Just Say No


As if the lack of trust hadn’t sunk low enough between internet users, advertisers, and the websites which host advertisements, along comes cryptojacking, a method for either honestly or dishonestly using the computing power and electricity of internet users to mine cryptocurrency. Last week, users of YouTube in some countries noticed that their antivirus and antimalware programs were alerting them to code hidden in ads on YouTube which were enlisting their computers for cryptomining without their permission. Google, which administers YouTube, claims to have fixed the problem. Unfortunately, there are many small websites that don’t have Google’s Information Technology (IT) resources and may have been hacked and had cryptojacking code installed without their knowledge.


Cryptojacking sounds like it should be illegal, but oddly enough it is not. There can be repercussions such as blacklisting for hiding code in ads, and of course this sort of activity serves to push more people toward the use of ad blockers, which deplete the revenue of honest websites as well as dishonest ones. There are now outfits on the web, Coinhive being the most notable, which promote to website owners the idea of replacing ads altogether with a bit of JavaScript code on the website itself that will enlist the computers of visitors in mining Monero, a type of cryptocurrency that, unlike Bitcoin, doesn’t require high end equipment. Coinhive takes 30% of the resulting mining revenue, and the website owner gets 70%. Coinhive rather dubiously promotes this as a fair business model for the website owner in a time of declining revenue from ads, while not mentioning its relative fairness for the website visitor.

Cryptocurrency Mining Farm
A mining farm of Genesis Mining in Iceland. These are mainly Zeus scrypt miners. 2014 photo by Marco Krohn. No subterfuge involved in this cryptocurrency mining operation. Note that because the calculations required to create the currency generate a lot of heat, there are fans at the ends of all the units.

As originally set up by Coinhive, the JavaScript ran without the internet user’s knowledge or permission. If an internet user visited a website running Coinhive‘s JavaScript code, and the user’s security software did not alert the user or block the code from running, the only indication the user had of being legally cryptojacked was how unusually busy their computer was and, when the electric bill arrived, how unusually high it was. Savvy computer users might also check running processes monitored by the task manager on their computer. But it’s a good bet that most computer users have no idea about task manager or where to find it on their computer. Some users don’t run any security software at all, or if they do, they misuse it. Running Coinhive software without the knowledge or permission of website visitors is sneaky at best, and more likely just plain unethical, and any arguments from Coinhive or anyone else that it is a fair replacement for ads is mere sophistry.

After some amount of pushing from internet users, Coinhive started offering an above board, opt-in type of cryptomining code so that website visitors knew what was being asked of them. Naturally that version has not proved popular with the website owners who partner with Coinhive because advising visitors of cryptomining activity only leads to the great majority of them declining to participate. People who are not computer savvy, when confronted with an option which will in all likelihood confuse and frighten them, will resort to the safest option and just say no. More computer savvy visitors will likely decide it’s not worth their while to have their computer slowed down to a crawl and their electricity bill hiked by a few dollars a month just to visit a website. Only the most indispensable websites could get away with it, and they are apt to have access to many other less complicated sources of revenue. Coinhive, meanwhile, continues offering the original, surreptitious version of its software.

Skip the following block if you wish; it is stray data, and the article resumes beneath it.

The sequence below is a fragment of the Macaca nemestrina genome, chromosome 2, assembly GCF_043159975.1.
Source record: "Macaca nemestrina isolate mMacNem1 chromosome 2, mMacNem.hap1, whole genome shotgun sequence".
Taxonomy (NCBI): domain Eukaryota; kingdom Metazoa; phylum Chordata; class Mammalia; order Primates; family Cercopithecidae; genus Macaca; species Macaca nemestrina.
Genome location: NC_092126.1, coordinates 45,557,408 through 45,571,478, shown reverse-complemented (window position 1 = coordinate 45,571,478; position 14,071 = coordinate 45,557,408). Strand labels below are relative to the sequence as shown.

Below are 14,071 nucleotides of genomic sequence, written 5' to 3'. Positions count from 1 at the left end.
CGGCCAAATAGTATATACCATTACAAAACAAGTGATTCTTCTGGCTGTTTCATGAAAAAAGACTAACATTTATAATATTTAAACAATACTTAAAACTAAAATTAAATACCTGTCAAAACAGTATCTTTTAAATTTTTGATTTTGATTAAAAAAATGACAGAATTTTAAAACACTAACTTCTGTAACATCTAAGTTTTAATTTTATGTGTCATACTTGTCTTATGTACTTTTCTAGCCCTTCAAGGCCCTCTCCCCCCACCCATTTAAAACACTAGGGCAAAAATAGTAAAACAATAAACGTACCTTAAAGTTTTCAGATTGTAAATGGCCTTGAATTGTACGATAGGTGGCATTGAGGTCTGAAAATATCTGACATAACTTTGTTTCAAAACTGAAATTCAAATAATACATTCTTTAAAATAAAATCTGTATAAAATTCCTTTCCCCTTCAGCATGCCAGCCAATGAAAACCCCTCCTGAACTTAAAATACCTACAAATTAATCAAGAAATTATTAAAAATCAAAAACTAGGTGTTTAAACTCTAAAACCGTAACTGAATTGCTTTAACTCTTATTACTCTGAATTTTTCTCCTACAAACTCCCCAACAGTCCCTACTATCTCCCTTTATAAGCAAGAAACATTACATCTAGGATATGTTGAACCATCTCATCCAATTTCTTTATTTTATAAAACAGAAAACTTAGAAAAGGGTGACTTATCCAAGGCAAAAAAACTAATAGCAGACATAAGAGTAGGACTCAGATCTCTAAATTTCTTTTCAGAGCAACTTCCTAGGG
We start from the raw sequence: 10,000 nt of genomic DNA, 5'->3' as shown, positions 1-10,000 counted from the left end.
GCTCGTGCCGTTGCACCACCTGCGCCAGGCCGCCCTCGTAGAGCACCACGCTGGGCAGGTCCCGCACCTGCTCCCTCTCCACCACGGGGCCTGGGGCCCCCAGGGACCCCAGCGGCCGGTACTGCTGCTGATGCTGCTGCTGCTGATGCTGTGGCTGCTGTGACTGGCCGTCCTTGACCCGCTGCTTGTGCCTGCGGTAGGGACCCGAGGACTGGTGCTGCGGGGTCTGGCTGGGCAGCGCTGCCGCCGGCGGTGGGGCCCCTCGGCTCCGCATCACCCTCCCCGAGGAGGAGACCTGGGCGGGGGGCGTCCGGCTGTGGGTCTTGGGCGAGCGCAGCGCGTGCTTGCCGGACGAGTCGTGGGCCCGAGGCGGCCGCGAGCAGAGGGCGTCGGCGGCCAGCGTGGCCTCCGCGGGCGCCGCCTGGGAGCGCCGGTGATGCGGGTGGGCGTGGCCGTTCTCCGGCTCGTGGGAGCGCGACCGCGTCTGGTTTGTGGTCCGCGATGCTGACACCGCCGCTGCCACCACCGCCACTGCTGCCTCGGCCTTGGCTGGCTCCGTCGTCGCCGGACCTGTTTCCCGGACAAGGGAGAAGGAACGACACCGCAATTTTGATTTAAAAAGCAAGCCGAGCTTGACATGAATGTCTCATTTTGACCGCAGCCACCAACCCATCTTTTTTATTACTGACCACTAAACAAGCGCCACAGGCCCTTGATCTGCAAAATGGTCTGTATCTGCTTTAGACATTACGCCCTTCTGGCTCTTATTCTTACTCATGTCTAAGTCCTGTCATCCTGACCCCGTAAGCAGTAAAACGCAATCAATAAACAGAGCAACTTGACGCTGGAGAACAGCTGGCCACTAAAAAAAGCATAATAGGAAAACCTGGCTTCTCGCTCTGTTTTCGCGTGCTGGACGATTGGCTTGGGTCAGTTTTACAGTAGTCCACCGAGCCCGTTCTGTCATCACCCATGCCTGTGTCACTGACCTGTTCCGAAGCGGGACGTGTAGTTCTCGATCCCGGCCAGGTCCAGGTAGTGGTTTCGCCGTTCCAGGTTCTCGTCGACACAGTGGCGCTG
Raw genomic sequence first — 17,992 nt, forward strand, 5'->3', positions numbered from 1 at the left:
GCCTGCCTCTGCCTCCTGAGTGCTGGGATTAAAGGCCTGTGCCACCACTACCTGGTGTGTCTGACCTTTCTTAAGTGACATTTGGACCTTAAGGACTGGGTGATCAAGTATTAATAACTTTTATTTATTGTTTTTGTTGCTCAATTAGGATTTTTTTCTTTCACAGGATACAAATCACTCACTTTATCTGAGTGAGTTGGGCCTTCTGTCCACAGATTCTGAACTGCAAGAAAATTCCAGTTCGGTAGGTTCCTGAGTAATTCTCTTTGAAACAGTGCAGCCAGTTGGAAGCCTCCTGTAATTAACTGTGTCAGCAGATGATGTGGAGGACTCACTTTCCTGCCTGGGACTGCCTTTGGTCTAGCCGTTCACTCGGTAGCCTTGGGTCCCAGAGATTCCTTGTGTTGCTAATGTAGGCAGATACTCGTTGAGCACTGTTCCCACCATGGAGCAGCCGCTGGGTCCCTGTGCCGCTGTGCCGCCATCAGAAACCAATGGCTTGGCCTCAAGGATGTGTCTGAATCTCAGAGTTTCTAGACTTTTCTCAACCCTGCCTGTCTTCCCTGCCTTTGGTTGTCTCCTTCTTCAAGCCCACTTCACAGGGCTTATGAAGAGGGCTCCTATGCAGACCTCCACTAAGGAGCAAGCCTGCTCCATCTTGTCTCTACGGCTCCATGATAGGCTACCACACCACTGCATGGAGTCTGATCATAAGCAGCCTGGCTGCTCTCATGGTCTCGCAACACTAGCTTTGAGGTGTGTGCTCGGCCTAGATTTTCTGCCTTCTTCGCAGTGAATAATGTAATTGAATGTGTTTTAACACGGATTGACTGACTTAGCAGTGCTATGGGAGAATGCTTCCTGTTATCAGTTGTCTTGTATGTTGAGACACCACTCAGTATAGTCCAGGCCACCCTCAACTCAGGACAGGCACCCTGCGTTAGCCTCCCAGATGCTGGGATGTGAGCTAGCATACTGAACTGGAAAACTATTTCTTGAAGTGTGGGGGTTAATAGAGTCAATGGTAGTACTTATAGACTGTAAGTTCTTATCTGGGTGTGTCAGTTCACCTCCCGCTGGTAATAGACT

Naturalist David Attenborough discusses brood parasitism among birds in this BBC wildlife segment.

The arms race between website owners and advertisers on one side, and website visitors on the other side, began when internet service was incredibly slow and most consumers had data caps. Ads, particularly Flash ads that jumped up and down to attract the visitor’s attention, slowed down internet service even more and sucked up the visitor’s limited data. Enter ad blockers. The thing about ad blockers, however, is that even though most of them offer users the ability to whitelist websites, most users are either unaware of that option or don’t bother to use it unless prompted by the website. Ad blockers often act effectively as blunt instruments then, punishing honest websites which display discreet, reputable ads in an above board manner, along with dishonest or careless websites which display gaudy ads that may or may not harbor malicious code. Like many other areas of life, on the internet a few bad actors can spoil the honest efforts of the majority of website owners. The answer to declining revenue from the arms race between advertisers and advertising blockers is not for website owners to get sneaky, however, which erodes trust, but to develop trust with their visitors and exercise restraint on their advertisers.
— Techly